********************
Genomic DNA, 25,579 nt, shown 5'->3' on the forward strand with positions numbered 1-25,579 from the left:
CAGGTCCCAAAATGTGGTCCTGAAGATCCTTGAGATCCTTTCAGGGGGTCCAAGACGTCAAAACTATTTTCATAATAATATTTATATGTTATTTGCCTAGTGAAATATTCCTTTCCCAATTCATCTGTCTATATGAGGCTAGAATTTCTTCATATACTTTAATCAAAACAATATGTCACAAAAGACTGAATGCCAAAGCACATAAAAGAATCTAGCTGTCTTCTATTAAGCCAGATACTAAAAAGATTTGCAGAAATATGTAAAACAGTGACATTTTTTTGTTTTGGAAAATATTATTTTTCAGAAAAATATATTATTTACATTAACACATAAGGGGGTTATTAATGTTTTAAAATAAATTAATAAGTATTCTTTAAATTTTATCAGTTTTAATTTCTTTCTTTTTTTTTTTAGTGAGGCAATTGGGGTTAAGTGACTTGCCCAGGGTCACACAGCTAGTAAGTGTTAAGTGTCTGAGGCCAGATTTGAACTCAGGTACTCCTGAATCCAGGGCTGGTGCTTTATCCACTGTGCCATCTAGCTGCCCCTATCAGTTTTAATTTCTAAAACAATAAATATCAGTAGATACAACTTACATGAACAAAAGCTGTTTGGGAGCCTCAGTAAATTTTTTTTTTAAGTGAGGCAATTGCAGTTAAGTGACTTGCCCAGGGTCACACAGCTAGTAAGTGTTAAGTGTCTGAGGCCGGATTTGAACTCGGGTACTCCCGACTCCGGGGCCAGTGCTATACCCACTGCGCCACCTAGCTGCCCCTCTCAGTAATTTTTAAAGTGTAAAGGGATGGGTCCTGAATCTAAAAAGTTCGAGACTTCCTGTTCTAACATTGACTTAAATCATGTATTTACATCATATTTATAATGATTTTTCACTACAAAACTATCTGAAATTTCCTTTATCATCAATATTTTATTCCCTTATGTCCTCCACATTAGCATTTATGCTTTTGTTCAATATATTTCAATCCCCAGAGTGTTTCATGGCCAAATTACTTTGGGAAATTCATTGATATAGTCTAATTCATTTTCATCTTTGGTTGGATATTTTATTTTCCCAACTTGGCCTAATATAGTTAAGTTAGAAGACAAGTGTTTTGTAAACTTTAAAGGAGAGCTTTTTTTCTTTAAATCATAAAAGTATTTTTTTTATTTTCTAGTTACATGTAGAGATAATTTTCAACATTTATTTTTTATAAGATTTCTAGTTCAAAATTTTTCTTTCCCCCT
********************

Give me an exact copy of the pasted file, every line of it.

Genomic DNA, 25,579 nt, shown 5'->3' on the forward strand with positions numbered 1-25,579 from the left:
CAGGTCCCAAAATGTGGTCCTGAAGATCCTTGAGATCCTTTCAGGGGGTCCAAGACGTCAAAACTATTTTCATAATAATATTTATATGTTATTTGCCTAGTGAAATATTCCTTTCCCAATTCATCTGTCTATATGAGGCTAGAATTTCTTCATATACTTTAATCAAAACAATATGTCACAAAAGACTGAATGCCAAAGCACATAAAAGAATCTAGCTGTCTTCTATTAAGCCAGATACTAAAAAGATTTGCAGAAATATGTAAAACAGTGACATTTTTTTGTTTTGGAAAATATTATTTTTCAGAAAAATATATTATTTACATTAACACATAAGGGGGTTATTAATGTTTTAAAATAAATTAATAAGTATTCTTTAAATTTTATCAGTTTTAATTTCTTTCTTTTTTTTTTTAGTGAGGCAATTGGGGTTAAGTGACTTGCCCAGGGTCACACAGCTAGTAAGTGTTAAGTGTCTGAGGCCAGATTTGAACTCAGGTACTCCTGAATCCAGGGCTGGTGCTTTATCCACTGTGCCATCTAGCTGCCCCTATCAGTTTTAATTTCTAAAACAATAAATATCAGTAGATACAACTTACATGAACAAAAGCTGTTTGGGAGCCTCAGTAAATTTTTTTTTTAAGTGAGGCAATTGCAGTTAAGTGACTTGCCCAGGGTCACACAGCTAGTAAGTGTTAAGTGTCTGAGGCCGGATTTGAACTCGGGTACTCCCGACTCCGGGGCCAGTGCTATACCCACTGCGCCACCTAGCTGCCCCTCTCAGTAATTTTTAAAGTGTAAAGGGATGGGTCCTGAATCTAAAAAGTTCGAGACTTCCTGTTCTAACATTGACTTAAATCATGTATTTACATCATATTTATAATGATTTTTCACTACAAAACTATCTGAAATTTCCTTTATCATCAATATTTTATTCCCTTATGTCCTCCACATTAGCATTTATGCTTTTGTTCAATATATTTCAATCCCCAGAGTGTTTCATGGCCAAATTACTTTGGGAAATTCATTGATATAGTCTAATTCATTTTCATCTTTGGTTGGATATTTTATTTTCCCAACTTGGCCTAATATAGTTAAGTTAGAAGACAAGTGTTTTGTAAACTTTAAAGGAGAGCTTTTTTTCTTTAAATCATAAAAGTATTTTTTTTATTTTCTAGTTACATGTAGAGATAATTTTCAACATTTATTTTTTATAAGATTTCTAGTTCAAAATTTTTCTTTCCCCCT